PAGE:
Tuesday, October 1, 2013

The Book of Riley: A Review

Mark Tufo's The Book of Riley: A Zombie Tale is the first part of a two-part series of zombie apocalypse novels set on the U.S. West Coast.  In it a young teenage girl, with her baby brother are trying to find there way to safety in the middle of a classic zombie outbreak.  What makes this story different is that it is told from the point of view of the three family pets (two dogs, one cat) that are going along with her, and trying to keep her safe.

Mark Tufo is a native of Boston, Massachusetts. After he graduated from Amherst he joined the U.S. Marine Corp.  Since leaving the Corp, he has worked for the Human Resources Department of a large financial institute. While still in college he wrote his science fiction series, Indian Hill.  But did not release it until 2009.   The Zombie Fallout series followed.  The author now lives in Maine with his wife and three children.

The Book of Riley series does not appear to be within the same story setting as the Zombie Fallout series.  This novel does follow its pattern of being a first person narrative.  The difference in this case is that the narrator is a female English bulldog.

The novel follows a fairly typical zombie apocalypse sequencing except that there is even less lead up to the causes of the outbreak.  Written from the dogs point of view, the zombies just show up one night in the backyard, and precede to eat up most of the family.  The dogs, and father of the family put up a valiant fight, but in the end, only the teenage daughter and infant brother are able to escape the surprise attack. 

Like many Disney classics, the animals are able to speak with each other, and understand the humans, but (other then barking at them) cannot talk to the humans.  In extremis, the bulldog can take out one zombie, but in general the two dogs are more useful for their sense of smell, and ability to trip up the zombies during their mad rush.  The cat is a bit more worldly than the dogs, and on occasion can be murder on zombie eyes.

For a novel with a lot of dead people, it is relatively light fare.  The pets don't have a lot of enthusiasm for each other at the start of the affair, and the Bulldog keeps threatening to eat the cat.  But as time goes on they get to be pretty good at working together.  It all turns into an odd road trip, taking place over a only a few weeks of time.

So what did I think?  It was  somewhat enjoyable, if a bit trite.  This is not series animal drama in the sense of White Fang, or a tear jerker like Old Yeller.  The argumentative banter got to be old pretty quickly.  The pets acted a lot like little combative siblings.  So lets call it a qualified recommendation.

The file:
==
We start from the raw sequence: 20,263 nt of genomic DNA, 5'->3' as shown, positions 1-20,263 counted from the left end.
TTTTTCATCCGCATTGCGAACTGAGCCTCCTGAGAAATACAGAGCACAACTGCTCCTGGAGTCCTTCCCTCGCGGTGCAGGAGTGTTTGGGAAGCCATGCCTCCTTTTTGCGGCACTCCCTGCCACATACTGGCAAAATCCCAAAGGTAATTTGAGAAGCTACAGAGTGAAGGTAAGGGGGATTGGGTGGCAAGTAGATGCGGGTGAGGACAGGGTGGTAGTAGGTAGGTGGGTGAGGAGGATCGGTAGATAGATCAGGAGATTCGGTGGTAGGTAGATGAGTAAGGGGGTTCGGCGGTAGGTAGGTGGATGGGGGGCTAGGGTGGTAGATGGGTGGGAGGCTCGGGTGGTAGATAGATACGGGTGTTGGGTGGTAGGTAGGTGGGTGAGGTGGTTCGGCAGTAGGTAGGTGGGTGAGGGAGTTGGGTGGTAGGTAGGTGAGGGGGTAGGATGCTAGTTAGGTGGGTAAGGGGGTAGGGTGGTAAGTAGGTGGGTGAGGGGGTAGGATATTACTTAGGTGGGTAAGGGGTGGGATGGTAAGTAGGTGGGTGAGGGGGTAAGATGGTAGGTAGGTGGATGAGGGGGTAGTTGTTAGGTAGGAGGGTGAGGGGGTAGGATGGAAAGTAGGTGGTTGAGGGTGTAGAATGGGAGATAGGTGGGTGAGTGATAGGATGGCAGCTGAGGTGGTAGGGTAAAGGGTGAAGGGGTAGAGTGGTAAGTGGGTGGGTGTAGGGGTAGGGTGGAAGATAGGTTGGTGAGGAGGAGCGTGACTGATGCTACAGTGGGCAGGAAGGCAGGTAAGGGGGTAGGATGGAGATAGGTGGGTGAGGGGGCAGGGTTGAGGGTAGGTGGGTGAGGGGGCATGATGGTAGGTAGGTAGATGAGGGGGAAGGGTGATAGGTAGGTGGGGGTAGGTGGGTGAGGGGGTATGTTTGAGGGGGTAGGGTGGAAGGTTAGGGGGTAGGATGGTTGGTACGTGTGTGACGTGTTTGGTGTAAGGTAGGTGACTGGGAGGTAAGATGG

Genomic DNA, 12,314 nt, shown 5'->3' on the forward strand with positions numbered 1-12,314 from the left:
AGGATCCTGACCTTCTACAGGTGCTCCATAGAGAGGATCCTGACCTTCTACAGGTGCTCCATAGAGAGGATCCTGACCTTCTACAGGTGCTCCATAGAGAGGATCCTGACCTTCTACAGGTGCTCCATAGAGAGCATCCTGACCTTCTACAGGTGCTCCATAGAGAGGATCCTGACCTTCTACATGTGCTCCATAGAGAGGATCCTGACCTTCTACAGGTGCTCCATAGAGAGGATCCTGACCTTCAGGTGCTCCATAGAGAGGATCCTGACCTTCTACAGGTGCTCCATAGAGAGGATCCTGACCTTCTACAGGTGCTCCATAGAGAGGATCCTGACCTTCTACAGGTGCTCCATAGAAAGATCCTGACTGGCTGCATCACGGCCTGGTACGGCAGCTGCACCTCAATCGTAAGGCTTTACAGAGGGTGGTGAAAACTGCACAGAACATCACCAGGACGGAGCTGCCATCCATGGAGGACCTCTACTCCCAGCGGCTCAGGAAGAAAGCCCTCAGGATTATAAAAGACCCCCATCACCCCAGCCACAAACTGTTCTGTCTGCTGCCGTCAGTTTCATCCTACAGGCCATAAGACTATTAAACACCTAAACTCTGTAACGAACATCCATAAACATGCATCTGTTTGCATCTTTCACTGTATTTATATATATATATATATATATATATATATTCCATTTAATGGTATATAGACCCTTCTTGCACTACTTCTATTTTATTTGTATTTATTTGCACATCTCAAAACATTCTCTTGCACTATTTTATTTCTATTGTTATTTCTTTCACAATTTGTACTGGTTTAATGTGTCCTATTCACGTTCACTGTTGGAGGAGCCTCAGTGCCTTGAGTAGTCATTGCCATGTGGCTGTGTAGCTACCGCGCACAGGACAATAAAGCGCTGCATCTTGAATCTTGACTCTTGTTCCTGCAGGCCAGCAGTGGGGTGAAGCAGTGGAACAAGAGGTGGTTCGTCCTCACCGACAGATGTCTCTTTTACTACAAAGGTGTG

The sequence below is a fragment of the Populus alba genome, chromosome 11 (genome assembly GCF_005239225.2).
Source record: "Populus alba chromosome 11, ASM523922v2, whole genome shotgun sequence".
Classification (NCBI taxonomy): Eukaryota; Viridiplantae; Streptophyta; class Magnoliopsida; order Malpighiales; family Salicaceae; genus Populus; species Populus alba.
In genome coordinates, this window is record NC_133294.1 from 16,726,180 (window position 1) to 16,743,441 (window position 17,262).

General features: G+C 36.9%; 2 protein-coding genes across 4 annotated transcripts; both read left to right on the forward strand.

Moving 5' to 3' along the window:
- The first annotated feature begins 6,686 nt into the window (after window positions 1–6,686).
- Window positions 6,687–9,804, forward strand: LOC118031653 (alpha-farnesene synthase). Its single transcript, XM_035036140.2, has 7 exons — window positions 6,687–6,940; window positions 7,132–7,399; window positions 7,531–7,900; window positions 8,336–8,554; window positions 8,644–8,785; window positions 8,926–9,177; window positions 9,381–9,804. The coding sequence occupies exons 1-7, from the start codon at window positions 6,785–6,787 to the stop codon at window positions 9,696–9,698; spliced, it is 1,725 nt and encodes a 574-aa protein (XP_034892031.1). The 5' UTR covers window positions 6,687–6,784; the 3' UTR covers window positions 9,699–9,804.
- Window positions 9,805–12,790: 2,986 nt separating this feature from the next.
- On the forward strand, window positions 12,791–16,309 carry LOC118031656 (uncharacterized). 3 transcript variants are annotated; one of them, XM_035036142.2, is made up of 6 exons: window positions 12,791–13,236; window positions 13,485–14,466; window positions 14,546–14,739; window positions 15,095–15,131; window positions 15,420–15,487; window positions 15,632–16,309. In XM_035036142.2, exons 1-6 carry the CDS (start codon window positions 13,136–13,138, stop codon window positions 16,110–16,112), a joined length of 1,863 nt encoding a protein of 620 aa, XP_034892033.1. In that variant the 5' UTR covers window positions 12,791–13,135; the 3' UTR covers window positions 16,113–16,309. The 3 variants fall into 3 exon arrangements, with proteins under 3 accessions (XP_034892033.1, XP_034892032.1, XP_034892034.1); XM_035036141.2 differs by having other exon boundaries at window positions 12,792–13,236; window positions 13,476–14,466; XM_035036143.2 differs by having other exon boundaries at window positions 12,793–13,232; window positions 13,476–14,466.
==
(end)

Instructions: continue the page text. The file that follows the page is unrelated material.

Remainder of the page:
We now come to our two descriptive (not qualitative) ratings: 1 to 7 with 4 the mid-point and 7 high.  Realism does not include the cause of the collapse or apocalypse, but is otherwise an assessment of how close to today's world is the setting.  Could you imagine your friends, or families living through the situation.  Readability is not literary merits, but literally how quick and painless of a read.

It's an unexplained zombie breakout with talking dogs and cats. There is some stab at worrying about provisions, but with most everyone dead, that is only a matter of dodging zombies while finding food.  Lets but it this way, even if you were a devout believer in reincarnation, and you thought you were going to come back as a family pet,  you would not find this to be a likely scenario.  It is a one.

Readability is straightforward, first person narrative, with relatively few complications.  At times, it is a page turner.  It's a six.


kymber said...

and this is why we all love to read your reviews! yer awesome, buddy!

your friend,

James M Dakin said...

I think spending money on zombie fiction is a stretch as it is. Combining that with Disney Drivel ( although I'll admit I've fallin a time or two for the intelligent animal meme- such as The Rats Of Nimpth as a wee lad ) is really pushing the "charging us to read" envelope.

russell1200 said...

Kymber: Thanks!

James: No doubt its an odd combination. Some of the zombie fiction reminds me a lot of the EMP derived collapse fiction. An excuse to mayhem.

The zombie fiction is better written, and doesn't take itself as seriously. Both are only so so as stand ins for other disasters, with zombies being worse than EMP. The impossibility of prepping for zombies (and most pandemic scenarios also have this problem) also is a drawback. The "realism" of zombies is usually pretty low, and with talking animals its in the elves and hobbits category. I am going to listen/read a few of them and then likely move on.